Legislations governing Child Custody in India :Custody of Children

One of the most important issue that arises between the parties at the time of Judicial separation or divorce is the issue of ‘Child Custody’ which needs to be decided by the courts. Child custody means the right of controlling, caring and maintenance of the child under the 18 years of age by the parent having the custody of the child to whom the rights have been granted by court. The decision of the court has to be based on the set parameters such as financial security of the parent, understanding with child, lifestyle of parent, etc. The prime rights of nurturing the child with respect to education, development, medical, emotional, physical, etc… lies with the custodial parent while the non-custodial parent only holds the right to access and meet the child. There are many cases where both the parents are provided with access to the child but the physical custody of the child is usually granted to one parent. The Family Courts while deciding on this need to keep the best interests of the child as of paramount importance

Child Custody in India- Important criteria

There is no fixed criteria or parameter to decide who among the parents should get the custody rights over the child but the Indian Judiciary has held in various judgements that the best interest of the child needs to be given the utmost importance, surpassing all the legal provisions laid down while deciding the question of Custody in such cases. Children being naive and emotional, thus it is incumbent on the judiciary to safeguard their interest, without having to leave them emotionally scarred post the proceedings. Thus the main objective of the Courts, while deciding on custody issues which arise during divorce proceedings is to protect the best interest of the child.

Forms of Custody given

The court generally grants the right of custody over a child either to one or both the parents under certain rules and regulations. The various forms of custody that have been given by the Indian Courts after evaluating various critical conditions of a particular case are as follows:

  1. One Parent Custody : This is generally given by the courts as in this kind of custody the physical custody lies with one of the parent but the other parent is allowed the visitation rights.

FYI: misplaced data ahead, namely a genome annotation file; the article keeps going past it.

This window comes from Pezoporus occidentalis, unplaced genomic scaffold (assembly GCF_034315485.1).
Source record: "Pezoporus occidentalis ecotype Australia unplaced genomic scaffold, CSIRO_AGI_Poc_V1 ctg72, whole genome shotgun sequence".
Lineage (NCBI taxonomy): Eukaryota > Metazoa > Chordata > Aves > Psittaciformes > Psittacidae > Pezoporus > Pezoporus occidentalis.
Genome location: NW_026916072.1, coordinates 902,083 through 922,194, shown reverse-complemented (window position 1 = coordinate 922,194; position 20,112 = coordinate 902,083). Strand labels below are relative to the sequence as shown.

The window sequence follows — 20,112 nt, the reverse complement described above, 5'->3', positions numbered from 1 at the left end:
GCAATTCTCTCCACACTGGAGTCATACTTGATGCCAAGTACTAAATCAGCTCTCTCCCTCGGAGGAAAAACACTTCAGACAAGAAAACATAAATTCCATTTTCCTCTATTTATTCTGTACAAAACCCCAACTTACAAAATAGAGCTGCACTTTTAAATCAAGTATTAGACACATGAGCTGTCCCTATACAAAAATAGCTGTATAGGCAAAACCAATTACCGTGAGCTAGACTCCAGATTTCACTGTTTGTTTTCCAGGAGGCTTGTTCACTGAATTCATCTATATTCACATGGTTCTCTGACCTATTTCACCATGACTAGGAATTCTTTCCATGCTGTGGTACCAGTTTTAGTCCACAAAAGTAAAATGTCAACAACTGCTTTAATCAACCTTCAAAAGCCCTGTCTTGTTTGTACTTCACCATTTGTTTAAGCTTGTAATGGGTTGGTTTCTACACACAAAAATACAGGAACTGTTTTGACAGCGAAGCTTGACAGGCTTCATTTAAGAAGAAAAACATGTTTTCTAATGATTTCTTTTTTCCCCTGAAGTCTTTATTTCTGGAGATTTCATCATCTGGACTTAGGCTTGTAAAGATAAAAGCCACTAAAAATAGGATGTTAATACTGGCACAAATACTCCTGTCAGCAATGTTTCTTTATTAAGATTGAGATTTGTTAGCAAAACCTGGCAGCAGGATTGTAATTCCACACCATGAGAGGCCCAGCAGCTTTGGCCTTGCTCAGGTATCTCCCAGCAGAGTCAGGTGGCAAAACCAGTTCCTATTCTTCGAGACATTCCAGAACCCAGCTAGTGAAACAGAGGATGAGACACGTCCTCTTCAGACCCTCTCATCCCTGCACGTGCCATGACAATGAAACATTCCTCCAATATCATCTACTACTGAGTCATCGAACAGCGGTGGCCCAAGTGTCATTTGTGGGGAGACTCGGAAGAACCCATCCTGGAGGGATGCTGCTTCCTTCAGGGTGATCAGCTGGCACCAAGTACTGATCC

2. Partial/ Joint Custody : where the child is allowed to live with both the parents for a significant period in turns. In this both the parents enjoy all the rights over the child for the time the child resides with them.
  3. Sole Custody : Where one of the parent is abusive, instable, violent or incapable in nature etc. then for the benefit of the child and his better mental development, the courts in India are of the view that such parents should not have any right over the child therefore, only sole custody of the child is given to other parent only.
  4. Third Party Custody : Where in the eyes of court both the parents are incapable of giving proper care to the child then in such cases the child custody is granted to a third person by the court and not to any of the biological parents.

Legislations governing Child Custody in India :

The issues and regulations regarding the custody or the guardianship of a Child in India are generally governed by The Guardians and Wards Act, 1890. This Act is applicable to all the children irrespective of the religion to which the child belongs. However, apart from this secular law, In India people practices different religions namely Hindu, Christian and Islam.  Hence, every religion has a set of personal laws for the child custody which determines the process through which parents can seek the custody of their child.

Some of the processes are as follows:

1. Hindu Law :

Under Hindu law and the various laws associated with it which describes about the reforms and regulations set for seeking child custody are:

a. Section 26 of Hindu Marriage Act 1955: This act deals with the maintenance, education and caring of child and is applicable if and only if both the parents follow the Hindu religion. Under  this act, the court can any point of time pass interim orders, judgments,  amendments, etc… with respect to the child’s maintenance and can dispose of the  pending petition.

b. Section 38 of Special Marriage Act 1954: The act is applicable only if both the parents belong to different religions or have undertaken a court marriage. Under this act, the court can at any point of time pass the interim orders, judgments, amendments, etc… with respect to the child’s maintenance and can dispose of the pending petition.

c. Hindu Minority and Guardianship Act 1956: Under  this act, only biological parents and not step parents are given the right to  seek the custody of their minor child only if he/she is a Hindu.

2. Muslim Law

As per the Muslim Law, only the mother holds the ultimate right to seek the child custody under the Right of Hizanat until she is not convicted  or found guilty of any misconduct.

3. Christian Law

The parents belonging to Christian religion are governed by the provisions laid down under Section 41 of the Divorce Act 1869 for the custody of the child. Further, Sections 42 and 43 of the same act deals with the right to decide upon the child’s custody once the judgment with respect to separation or divorce has been passed.

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